Globe Editorial

Iran’s crisis as an opportunity

August 10, 2009

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THE STALINESQUE trials of political opponents in Iran this summer are complicating President Obama’s policy of diplomatic engagement with the Islamic Republic - his signature departure from the “axis of evil’’ approach of his predecessor. But at the same time, the Iranian regime’s loss of credibility with much of its own population because of a stolen election may open up new opportunities for dialogue, and that could further Obama’s goal of getting the recalcitrant power to “unclench’’ its fist.

The show trials are a desperate ploy by a regime that has lost face at home and around the world. More than 100 opponents - many of them high officials and leaders of the late-1970s uprising against the Shah - are accused of conspiring with foreign intelligence. They are not being tried; they are being purged. Human-rights lawyers in Iran say the accused were abused in prison, prevented from seeing lawyers, and forced to make transparently bogus confessions. The regime would have Iranians believe that all complaints about a fraudulent election were plotted in advance of the June 12 balloting by those seeking to undermine the regime.

But the mayor of Tehran, himself a former commander of the regime’s elite Revolutionary Guards, has said 3 million people in his city were protesting election fraud a few days after the event. Those protesters won’t be fooled by bogus trials.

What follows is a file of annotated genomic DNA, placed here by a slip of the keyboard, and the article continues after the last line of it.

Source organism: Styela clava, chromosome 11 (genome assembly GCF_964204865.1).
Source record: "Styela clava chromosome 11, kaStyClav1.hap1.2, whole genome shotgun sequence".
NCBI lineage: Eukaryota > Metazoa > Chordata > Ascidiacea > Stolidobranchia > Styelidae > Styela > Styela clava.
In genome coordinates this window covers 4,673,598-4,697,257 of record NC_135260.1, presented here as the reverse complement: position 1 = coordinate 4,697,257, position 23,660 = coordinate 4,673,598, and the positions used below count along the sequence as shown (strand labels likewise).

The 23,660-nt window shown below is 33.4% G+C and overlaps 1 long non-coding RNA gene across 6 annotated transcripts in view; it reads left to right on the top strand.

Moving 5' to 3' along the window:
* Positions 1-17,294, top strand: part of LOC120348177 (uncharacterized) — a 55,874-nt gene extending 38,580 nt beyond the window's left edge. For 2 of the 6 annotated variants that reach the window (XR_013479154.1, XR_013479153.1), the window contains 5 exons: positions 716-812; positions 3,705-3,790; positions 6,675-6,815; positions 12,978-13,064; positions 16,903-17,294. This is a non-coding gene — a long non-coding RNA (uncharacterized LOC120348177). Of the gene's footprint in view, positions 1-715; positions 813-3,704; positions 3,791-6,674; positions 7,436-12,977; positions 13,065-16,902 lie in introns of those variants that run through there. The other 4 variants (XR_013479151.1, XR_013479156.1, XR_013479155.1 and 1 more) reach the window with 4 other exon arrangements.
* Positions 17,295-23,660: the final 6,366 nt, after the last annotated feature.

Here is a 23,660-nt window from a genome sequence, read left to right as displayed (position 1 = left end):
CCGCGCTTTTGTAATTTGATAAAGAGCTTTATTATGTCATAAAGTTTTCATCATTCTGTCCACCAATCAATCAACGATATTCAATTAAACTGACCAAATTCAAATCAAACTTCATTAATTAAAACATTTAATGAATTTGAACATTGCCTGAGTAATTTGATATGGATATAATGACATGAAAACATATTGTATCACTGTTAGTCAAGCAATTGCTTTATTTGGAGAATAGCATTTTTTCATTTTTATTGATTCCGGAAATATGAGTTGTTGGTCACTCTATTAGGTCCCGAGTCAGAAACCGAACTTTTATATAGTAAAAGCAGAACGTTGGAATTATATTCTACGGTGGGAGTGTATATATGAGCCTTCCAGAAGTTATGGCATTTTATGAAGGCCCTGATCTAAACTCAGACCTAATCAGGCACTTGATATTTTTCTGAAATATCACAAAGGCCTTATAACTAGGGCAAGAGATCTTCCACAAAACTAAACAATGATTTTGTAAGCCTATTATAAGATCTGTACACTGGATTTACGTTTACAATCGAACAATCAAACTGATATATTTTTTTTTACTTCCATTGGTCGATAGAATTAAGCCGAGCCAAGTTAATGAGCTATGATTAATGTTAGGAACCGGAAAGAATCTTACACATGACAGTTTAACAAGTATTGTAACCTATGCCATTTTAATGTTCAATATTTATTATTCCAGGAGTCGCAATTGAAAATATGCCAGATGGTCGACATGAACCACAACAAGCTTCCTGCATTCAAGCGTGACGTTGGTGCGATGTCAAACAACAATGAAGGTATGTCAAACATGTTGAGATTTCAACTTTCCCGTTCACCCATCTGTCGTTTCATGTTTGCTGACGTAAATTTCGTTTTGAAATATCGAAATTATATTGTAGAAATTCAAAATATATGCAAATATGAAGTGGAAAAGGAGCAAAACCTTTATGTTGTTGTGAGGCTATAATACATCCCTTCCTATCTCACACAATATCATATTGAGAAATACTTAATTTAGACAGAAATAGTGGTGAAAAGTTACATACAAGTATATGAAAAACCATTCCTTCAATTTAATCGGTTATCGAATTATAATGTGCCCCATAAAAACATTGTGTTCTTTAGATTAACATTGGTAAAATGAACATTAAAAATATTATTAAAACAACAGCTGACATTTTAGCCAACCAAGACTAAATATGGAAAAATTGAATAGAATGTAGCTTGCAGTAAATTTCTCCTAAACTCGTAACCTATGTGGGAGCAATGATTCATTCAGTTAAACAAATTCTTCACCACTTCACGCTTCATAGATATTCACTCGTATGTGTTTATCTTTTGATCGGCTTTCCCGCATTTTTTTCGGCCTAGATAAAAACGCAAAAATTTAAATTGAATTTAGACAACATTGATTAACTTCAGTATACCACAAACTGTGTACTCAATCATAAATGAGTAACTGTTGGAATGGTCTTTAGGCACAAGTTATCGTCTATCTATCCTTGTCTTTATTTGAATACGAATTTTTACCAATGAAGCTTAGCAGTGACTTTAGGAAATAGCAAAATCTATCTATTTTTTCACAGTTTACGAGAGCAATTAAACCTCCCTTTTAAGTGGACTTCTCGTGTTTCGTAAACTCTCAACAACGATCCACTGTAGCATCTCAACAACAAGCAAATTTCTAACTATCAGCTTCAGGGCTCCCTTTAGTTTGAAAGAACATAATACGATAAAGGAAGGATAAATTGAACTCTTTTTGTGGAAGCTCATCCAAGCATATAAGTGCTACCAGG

By all accounts, much of the Iranian public wants the regime to respond favorably to Obama’s offers of dialogue. Consequently, Obama is holding a card of great value to Supreme Leader Ali Khamenei and his coterie. Next to annulling the rigged election result, the best way for the regime to recapture some of its lost legitimacy would be to take up Obama’s offer and to reach agreements on the nuclear issue as well as regional security and commercial relations.

Obama must keep the offer open - even if it means withstanding pressure from domestic critics who want him to do all he can to punish the regime’s police-state behavior. It will not be easy to ignore that kind of criticism. From a human-rights perspective, there can be no denying the repulsiveness of the crackdown on Iranians peacefully airing their grievances against an ever-more-militarized ruling elite.

Yet Obama has correctly made Iran the centerpiece of his turn toward a realistic foreign policy that seeks to substitute diplomacy for the leveling of threats whenever practical.

Still, the president needs to avoid appearing desperate to placate a regime that is now despised by many Iranians. His best chance to avoid a nasty choice between accepting Iran as a nuclear power and entering into a risky cycle of escalation is to patiently renew his invitation to a diplomatic negotiation - and to address that invitation to the entire Iranian nation, not merely to its ruthless current rulers.

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